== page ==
Property: To make a killing put your life on hold

Renovating can add plenty of value to your property. But, as Fiona Brandhorst discovered, it means work, work and more work

"No pain, no gain" is little consolation if you're up to your neck in sweat and tears renovating a property. While some people manage to make vast fortunes on a house without so much as changing a light switch, others are more dedicated, spending months or even years restoring a house before cashing in on their investment.

Buying a rambling, unmodernised Victorian semi "as Grandma left it" was something Duncan Benge and Mariana Hardcastle vowed they'd never do again, but Duncan is the first to admit that their second foray into the world of renovation was purely "motivated by money". They paid pounds 134,000 for their house last summer just as the property market in south London was coming out of its nose- dive. Similar properties now start at around pounds 250,000.

"We reckoned we needed to spend pounds 60,000 on the renovations and we only had half of that," says Duncan. They agreed that most of the shortfall would be spent on labour so it made sense for Duncan to take a year's sabbatical from his business, sourcing antique furniture, to do as much of the work he could himself. Mariana, meanwhile, continued her job as an estate agent.

Having sold their flat quickly, they had to live apart with friends for four months while the electrics, plumbing, central heating and roof were renewed. Duncan worked around and sometimes with the professionals. "The plumber was employed on a day rate," says Duncan. "I didn't want him to waste time going off to the builders' merchant for parts so he gave me the list instead. I figured if I was around working all the time, they'd have to do the same."

Duncan and Mariana lived in one room when they moved in together with the "demolition site" around them. They didn't bother with a plan of action, the task was too big. They'd even taken a gamble on not having a full structural survey, relying instead on the "unofficial" advice of an architect friend that there was "not a lot wrong" with the house.

Duncan started decorating at the top of the house and is slowly working his way down. It took him three weeks to install the new kitchen from a "stack of boxes and various plans" only to find the ceiling had succumbed to damp from the room above and fallen in one morning at 4am. "It's still down, I can't face it," he adds.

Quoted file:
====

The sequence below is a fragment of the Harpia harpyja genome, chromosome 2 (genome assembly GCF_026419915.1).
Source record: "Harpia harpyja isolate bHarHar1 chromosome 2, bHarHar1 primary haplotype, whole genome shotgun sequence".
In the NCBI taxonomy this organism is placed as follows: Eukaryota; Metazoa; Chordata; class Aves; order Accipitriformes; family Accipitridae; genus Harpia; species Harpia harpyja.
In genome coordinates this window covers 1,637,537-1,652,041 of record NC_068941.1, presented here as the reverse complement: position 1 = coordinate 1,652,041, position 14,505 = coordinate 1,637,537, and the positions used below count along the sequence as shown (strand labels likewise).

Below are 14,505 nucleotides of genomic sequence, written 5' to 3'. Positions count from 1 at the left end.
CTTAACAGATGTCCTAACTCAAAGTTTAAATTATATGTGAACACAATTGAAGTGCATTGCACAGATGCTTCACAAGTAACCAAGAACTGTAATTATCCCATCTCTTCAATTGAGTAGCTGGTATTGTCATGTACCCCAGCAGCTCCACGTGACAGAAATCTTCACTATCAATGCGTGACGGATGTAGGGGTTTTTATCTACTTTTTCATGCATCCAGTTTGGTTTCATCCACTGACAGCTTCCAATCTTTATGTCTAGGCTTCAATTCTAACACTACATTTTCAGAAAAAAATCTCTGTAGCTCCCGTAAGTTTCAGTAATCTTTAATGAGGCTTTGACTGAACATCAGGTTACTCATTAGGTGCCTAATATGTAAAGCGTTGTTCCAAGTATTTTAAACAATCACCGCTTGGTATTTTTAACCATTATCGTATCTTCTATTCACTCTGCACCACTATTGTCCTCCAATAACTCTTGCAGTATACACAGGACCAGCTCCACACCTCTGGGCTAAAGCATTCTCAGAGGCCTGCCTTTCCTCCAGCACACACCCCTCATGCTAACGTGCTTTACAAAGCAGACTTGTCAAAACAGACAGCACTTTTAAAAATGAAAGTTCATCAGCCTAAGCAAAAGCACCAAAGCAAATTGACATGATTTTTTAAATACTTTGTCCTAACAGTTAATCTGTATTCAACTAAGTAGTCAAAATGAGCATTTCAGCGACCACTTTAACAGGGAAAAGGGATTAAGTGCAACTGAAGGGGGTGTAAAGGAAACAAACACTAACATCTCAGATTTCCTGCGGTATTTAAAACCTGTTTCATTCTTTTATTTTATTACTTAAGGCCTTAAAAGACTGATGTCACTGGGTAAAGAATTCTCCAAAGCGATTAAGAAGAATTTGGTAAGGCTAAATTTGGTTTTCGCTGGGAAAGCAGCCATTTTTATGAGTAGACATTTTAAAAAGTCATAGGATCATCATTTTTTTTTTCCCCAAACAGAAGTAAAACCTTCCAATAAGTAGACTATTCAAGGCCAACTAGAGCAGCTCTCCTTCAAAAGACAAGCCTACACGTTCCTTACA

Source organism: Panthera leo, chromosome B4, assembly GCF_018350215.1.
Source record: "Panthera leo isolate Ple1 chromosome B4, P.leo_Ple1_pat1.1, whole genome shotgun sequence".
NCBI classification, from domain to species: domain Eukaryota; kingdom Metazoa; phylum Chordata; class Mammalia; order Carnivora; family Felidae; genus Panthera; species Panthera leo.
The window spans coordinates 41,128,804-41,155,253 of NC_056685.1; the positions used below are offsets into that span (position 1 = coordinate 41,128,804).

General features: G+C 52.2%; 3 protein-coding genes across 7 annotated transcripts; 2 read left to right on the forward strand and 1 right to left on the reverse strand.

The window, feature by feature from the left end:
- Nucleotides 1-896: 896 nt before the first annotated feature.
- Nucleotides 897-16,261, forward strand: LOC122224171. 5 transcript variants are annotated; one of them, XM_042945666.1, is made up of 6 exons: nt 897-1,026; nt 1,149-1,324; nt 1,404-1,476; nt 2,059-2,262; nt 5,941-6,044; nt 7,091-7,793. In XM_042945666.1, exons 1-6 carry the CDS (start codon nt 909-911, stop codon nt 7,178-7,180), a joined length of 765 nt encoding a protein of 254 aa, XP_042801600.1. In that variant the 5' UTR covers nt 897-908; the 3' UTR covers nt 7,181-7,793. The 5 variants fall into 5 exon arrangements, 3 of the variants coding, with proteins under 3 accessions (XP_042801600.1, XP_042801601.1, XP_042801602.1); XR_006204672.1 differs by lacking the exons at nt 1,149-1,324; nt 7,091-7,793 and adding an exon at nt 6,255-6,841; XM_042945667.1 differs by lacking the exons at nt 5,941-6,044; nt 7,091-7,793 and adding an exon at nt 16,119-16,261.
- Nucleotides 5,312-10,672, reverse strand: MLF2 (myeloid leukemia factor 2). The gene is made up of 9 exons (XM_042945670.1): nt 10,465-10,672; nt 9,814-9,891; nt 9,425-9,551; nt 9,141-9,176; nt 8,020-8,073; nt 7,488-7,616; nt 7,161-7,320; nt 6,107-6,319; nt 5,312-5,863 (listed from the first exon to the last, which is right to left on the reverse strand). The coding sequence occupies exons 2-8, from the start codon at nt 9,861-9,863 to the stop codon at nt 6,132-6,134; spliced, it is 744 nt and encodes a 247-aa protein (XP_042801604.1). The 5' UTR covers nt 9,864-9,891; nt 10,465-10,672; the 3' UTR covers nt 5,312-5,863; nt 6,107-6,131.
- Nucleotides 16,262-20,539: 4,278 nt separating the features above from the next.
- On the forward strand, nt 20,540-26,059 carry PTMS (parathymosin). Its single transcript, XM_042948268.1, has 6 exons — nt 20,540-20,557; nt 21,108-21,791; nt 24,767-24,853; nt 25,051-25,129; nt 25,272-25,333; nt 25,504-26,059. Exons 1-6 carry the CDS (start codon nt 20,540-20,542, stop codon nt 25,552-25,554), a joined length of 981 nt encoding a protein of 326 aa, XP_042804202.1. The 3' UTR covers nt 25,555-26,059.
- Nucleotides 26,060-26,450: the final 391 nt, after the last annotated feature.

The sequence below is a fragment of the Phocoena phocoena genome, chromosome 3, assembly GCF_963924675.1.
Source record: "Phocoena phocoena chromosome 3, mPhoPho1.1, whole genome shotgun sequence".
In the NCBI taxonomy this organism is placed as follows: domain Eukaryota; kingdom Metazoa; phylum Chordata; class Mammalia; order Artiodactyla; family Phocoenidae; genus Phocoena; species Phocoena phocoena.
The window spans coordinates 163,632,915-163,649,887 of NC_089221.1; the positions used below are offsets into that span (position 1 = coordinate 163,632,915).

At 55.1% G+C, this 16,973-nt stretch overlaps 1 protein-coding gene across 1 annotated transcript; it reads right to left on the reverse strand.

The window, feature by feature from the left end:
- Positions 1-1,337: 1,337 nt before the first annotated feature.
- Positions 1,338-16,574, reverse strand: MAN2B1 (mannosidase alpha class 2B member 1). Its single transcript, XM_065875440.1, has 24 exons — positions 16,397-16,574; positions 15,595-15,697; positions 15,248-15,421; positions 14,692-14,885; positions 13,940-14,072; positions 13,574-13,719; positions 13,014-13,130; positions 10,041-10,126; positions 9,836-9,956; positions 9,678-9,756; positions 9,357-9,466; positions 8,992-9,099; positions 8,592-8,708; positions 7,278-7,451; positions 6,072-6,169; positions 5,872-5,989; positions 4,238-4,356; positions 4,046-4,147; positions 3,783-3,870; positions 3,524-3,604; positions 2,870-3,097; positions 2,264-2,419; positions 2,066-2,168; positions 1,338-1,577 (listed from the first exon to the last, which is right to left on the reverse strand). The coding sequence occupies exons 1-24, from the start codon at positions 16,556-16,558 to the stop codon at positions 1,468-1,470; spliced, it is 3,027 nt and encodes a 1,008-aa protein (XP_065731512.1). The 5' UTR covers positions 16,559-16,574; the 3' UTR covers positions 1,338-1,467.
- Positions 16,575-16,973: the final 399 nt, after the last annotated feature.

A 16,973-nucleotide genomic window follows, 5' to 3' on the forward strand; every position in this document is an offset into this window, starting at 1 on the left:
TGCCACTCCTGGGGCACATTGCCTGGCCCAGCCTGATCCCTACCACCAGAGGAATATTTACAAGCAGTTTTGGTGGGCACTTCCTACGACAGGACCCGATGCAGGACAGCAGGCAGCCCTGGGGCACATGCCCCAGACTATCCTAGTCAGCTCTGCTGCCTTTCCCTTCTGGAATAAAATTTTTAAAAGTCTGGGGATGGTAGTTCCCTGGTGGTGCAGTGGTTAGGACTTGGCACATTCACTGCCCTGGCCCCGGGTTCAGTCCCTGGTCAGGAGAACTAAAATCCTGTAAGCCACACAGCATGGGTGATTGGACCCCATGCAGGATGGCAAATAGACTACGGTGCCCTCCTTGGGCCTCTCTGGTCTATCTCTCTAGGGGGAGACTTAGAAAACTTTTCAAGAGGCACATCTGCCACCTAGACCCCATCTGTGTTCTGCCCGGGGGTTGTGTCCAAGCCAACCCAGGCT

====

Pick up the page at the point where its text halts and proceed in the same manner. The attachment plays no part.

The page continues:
Is it easy to become obsessed with the task when you've set yourself a timescale? "You have to be disciplined," explains Duncan. "You need to have time off but not too much or it's difficult to get the momentum going again."

Most of the decorations have been chosen with an eye to reselling the property, with a few exceptions. "The bedrooms have been painted in bold colours and the main bedroom will be furnished in a Thirties style as it's the period I specialise in. A gothic arch in the hallway will frame a gothic-style window I've found for the kitchen. But we've pandered to the need for Victorian features like fireplaces."

One thing Duncan and Mariana didn't budget for when they took on their financial proposition was falling in love with the house. "We probably won't be moving on as quickly as we'd intended," adds Duncan.

Moving on has never been a problem for Larry Griffiths, national sales manager for a gas company, and his wife Hazel, whose first renovating challenge came when they sold their clone estate house in 1980 on the outskirts of Peterborough to buy a five-bedroom Victorian detached house.

The house had ancient wiring, no damp-proof course and a "nail sick" roof where the tiles were just sliding off like sheet rain. Eighteen months and several large tins of emulsion later, they moved on again, with a sizeable deposit, to a sprawling 1920s bungalow. Intact with period features, including plaster swallows round the ceilings, it was so "unfashionable" at the time that it was practically given away.

Larry, 47, a former gas fitter, tackles most of the renovation work himself and when he can't, he always knows a man who can. Yet no one could rescue Larry and Hazel from the only bad property move they have made. Initially, they were delighted with the tiny terraced cottage that cost "peanuts".

However, it didn't take long to find that their bedroom window had a fine view of an abattoir. Three days a week the street was awash with blood. "The rats were the size of cats," remembers Larry. "Apparently it was all the protein going down the drains." They resold it, fully renovated, on a quiet day at the abattoir.

Larry and Hazel have spent the past three years restoring a Grade II- listed farmhouse. "The rules and regulations have nearly killed me," comments Larry, "all the work has had to be inspected, but I've learnt so much."

Making money is the motivation, but do personal relationships suffer as weekends are spent stripping and sanding? "You have to have the same vision," says Larry, "or you'd be walking down divorce street very quickly."

Duncan Benge would use the profit he hopes to make to have an easier life. "Next time, we'll have the money to pay someone to do it for us."

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